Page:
Our study population and the baseline characteristics of this population were obtained from the SWEDEHEART registry, which has been found to have high validity.15 This registry includes a well-defined nationwide cohort with extensive baseline information. Outcome data were obtained from the Swedish Renal Registry and the national Total Population Registry, which include almost complete coverage of the whole country, thereby ensuring that no patients were lost to follow-up.19 In addition, the study cohort was relatively large, and the analyses included several potential confounding factors. The preoperative eGFR was available for all subjects. This is one of the most important confounding factors because it is an important predictor of adverse outcomes such as worsening of renal function and all-cause mortality.25,26 Another strength of this study is that it included only patients who underwent primary isolated nonemergent CABG. Patients who undergo emergency surgery often have altered hemodynamics, are more likely to receive potent drugs and fluids that may affect the s-Cr level, and are more likely to have a complicated postoperative course, which may affect long- and short-term outcomes.
The risk of death competes with the risk of ESRD, and the vast majority of patients with chronic kidney disease will die before they develop ESRD.27 This is reflected by the number of deaths in this study being several times higher than the number of cases of ESRD.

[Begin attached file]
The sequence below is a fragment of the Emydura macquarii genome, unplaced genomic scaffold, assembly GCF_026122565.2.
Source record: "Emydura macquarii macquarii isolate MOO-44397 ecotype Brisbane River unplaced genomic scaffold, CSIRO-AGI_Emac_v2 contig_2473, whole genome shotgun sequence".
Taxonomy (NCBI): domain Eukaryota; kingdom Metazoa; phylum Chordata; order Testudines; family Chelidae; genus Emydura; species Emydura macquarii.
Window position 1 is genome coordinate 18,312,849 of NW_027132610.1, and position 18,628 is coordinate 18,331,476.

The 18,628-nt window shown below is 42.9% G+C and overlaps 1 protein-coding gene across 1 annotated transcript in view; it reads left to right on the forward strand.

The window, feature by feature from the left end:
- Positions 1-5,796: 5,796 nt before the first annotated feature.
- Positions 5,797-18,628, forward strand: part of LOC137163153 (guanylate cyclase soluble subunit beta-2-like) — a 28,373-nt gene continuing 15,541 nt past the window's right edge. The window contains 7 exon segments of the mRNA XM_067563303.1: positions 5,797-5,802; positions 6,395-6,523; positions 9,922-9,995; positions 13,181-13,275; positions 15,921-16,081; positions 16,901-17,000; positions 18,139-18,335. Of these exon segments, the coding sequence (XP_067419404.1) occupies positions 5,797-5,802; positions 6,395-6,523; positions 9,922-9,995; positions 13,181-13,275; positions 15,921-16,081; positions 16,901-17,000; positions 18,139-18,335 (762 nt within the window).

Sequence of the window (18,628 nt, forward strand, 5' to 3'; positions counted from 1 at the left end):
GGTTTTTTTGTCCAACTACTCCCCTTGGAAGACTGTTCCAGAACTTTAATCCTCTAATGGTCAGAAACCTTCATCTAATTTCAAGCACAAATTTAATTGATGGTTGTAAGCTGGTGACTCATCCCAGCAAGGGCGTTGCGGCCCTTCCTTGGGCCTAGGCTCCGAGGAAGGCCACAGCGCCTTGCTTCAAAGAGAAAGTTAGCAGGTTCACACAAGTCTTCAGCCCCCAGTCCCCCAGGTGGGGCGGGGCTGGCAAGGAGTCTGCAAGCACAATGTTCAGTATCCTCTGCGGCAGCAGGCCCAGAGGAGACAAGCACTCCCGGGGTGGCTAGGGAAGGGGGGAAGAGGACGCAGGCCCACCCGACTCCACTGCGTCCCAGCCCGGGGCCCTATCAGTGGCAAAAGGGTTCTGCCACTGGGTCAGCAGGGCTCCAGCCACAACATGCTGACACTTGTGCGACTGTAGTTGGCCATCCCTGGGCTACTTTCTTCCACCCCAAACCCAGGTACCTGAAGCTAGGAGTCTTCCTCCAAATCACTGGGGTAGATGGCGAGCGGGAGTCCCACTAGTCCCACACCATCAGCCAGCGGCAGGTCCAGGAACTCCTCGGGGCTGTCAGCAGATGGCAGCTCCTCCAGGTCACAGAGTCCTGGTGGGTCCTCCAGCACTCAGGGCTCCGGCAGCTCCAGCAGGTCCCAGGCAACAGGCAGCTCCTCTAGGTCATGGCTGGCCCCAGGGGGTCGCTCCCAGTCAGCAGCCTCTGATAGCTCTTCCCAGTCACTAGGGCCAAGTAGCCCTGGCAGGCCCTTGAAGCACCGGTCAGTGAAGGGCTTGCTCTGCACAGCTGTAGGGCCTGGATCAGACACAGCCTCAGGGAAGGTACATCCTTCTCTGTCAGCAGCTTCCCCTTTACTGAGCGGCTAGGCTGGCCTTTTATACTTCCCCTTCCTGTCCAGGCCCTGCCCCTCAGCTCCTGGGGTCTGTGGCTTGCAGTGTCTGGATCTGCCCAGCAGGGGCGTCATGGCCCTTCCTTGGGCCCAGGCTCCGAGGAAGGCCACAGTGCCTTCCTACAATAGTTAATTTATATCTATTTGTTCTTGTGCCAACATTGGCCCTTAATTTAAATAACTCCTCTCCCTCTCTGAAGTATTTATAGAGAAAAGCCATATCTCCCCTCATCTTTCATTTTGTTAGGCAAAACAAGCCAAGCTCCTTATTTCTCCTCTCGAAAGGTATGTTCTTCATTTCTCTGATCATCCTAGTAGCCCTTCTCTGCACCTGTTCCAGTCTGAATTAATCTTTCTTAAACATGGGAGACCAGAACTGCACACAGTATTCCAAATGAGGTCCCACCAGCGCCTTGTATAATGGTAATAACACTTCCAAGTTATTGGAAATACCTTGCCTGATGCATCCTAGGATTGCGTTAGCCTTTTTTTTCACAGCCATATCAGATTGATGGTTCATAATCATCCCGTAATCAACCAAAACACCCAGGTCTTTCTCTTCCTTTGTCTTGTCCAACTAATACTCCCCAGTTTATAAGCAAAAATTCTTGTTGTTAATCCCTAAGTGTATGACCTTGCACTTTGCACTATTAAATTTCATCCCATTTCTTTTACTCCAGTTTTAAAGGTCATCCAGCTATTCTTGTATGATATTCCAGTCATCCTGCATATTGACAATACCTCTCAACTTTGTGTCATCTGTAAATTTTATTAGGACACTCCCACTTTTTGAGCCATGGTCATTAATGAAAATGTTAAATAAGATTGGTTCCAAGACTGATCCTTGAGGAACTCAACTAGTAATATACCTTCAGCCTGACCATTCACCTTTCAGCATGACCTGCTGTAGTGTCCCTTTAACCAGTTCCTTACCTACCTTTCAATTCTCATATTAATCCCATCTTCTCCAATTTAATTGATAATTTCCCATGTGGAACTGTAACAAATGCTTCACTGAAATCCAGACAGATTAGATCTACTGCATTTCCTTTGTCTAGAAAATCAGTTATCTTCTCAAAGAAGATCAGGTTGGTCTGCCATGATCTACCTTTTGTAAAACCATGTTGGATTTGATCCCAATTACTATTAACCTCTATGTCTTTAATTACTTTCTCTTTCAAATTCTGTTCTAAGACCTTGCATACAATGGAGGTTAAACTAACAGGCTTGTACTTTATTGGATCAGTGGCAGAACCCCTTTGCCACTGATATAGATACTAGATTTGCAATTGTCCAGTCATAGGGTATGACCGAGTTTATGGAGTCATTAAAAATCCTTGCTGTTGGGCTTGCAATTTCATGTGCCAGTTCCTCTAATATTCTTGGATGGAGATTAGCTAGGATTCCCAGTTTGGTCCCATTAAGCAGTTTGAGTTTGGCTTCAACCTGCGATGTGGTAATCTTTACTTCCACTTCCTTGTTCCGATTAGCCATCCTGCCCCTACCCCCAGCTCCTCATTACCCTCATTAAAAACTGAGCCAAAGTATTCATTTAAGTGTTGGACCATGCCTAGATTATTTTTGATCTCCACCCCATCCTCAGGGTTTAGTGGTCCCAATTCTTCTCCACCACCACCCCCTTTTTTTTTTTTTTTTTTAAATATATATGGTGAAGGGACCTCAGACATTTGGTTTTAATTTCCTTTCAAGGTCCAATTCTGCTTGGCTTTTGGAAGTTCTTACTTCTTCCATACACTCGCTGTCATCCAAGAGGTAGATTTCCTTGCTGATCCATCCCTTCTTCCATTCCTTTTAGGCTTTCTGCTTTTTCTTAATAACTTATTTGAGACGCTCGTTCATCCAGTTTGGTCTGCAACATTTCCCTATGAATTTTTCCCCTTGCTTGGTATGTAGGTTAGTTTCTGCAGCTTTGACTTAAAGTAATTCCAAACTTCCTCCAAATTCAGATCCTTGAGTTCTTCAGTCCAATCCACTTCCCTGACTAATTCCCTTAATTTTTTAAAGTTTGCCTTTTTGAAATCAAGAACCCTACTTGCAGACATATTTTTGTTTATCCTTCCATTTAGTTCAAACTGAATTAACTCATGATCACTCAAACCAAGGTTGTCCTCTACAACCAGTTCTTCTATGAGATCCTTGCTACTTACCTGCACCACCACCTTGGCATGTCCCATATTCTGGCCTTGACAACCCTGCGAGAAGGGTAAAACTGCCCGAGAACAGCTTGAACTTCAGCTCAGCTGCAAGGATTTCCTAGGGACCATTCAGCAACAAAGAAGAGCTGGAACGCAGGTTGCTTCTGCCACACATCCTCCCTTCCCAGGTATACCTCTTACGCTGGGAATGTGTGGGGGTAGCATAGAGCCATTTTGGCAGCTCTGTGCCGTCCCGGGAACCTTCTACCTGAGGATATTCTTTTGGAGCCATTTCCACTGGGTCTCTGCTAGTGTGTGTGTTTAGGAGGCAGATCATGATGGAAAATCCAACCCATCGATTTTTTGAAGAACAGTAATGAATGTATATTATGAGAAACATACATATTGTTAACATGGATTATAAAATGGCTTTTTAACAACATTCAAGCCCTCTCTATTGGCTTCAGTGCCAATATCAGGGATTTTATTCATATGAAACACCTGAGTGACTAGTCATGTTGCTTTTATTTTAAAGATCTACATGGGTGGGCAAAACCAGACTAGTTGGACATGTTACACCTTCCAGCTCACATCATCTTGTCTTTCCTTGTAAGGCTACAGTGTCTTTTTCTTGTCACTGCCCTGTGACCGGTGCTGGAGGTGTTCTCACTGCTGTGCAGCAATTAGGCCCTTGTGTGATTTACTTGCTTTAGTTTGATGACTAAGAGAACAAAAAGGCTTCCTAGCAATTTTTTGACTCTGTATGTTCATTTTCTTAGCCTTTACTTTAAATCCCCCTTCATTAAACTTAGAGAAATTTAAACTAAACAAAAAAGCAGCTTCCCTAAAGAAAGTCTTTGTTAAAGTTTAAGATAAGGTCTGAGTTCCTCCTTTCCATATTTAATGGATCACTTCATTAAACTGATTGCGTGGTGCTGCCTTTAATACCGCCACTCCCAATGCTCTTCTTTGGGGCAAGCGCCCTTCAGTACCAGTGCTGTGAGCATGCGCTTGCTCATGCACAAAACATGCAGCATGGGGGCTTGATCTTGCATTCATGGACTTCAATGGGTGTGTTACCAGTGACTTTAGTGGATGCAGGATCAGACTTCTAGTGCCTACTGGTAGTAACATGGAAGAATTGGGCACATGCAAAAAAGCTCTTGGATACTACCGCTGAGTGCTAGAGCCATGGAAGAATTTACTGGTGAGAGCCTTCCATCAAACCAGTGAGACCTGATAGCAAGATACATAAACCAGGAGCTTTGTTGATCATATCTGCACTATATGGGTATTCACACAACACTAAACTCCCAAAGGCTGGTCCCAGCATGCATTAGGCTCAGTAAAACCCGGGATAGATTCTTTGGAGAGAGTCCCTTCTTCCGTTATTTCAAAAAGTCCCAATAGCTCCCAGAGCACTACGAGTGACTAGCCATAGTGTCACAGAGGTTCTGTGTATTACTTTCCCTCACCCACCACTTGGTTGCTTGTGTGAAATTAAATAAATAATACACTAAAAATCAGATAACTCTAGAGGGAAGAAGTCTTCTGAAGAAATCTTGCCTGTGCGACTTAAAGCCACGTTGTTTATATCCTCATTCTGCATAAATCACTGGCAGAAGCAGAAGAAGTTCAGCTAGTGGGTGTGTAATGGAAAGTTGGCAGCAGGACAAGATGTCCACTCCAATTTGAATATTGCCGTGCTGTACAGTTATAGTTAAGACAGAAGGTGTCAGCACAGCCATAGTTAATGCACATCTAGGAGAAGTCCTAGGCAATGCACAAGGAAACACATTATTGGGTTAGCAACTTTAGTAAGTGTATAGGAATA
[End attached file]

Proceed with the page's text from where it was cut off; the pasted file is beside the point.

This study has some limitations that should be considered in the interpretation of the results. Although this was a nationwide study that included all patients who underwent CABG during a 9-year period in Sweden, relatively few patients developed ESRD during the follow-up period, resulting in wide CIs. Considering the small number of events, we believe that our results should be interpreted cautiously. The relative risk of ESRD increased almost 3-fold in patients in AKIN stage 1, but the absolute risk of ESRD was relatively small. In addition, patients who underwent valvular heart surgery were not included in the study, and our results may not be generalizable to cardiac surgery patients not undergoing primary isolated CABG. However, our study population was similar in terms of age and comorbidities to other cohorts of patients who underwent CABG in the United States or United Kingdom.8,28 We therefore believe that our data have high external validity and may be applicable to other countries with similar standards of health care. We were unable to determine whether the s-Cr level returned to baseline before patients were discharged from hospital. However, previous studies reported that postoperative AKI is associated with adverse long-term outcomes even if the s-Cr returns to the preoperative level.28,29 Information on preoperative proteinuria, which could affect outcome, was also not available. Another limitation was that data on diabetes mellitus were missing in 26% of the study population. We investigated potential differences in patient characteristics and prognoses between patients with and without information on diabetes mellitus (online-only Data Supplement) but found no evidence supporting a substantial difference. We used multiple imputation to handle missing data to reduce bias and to retain statistical power. We did not have information on diabetes mellitus managed with diet alone, which may have led to misclassification in terms of the presence or absence of diabetes mellitus in some patients. However, we believe that such misclassification would not have had a substantial effect on the study results because this potential bias would lead to dilution of the association between AKI and ESRD. Furthermore, no information was available on concurrent medications.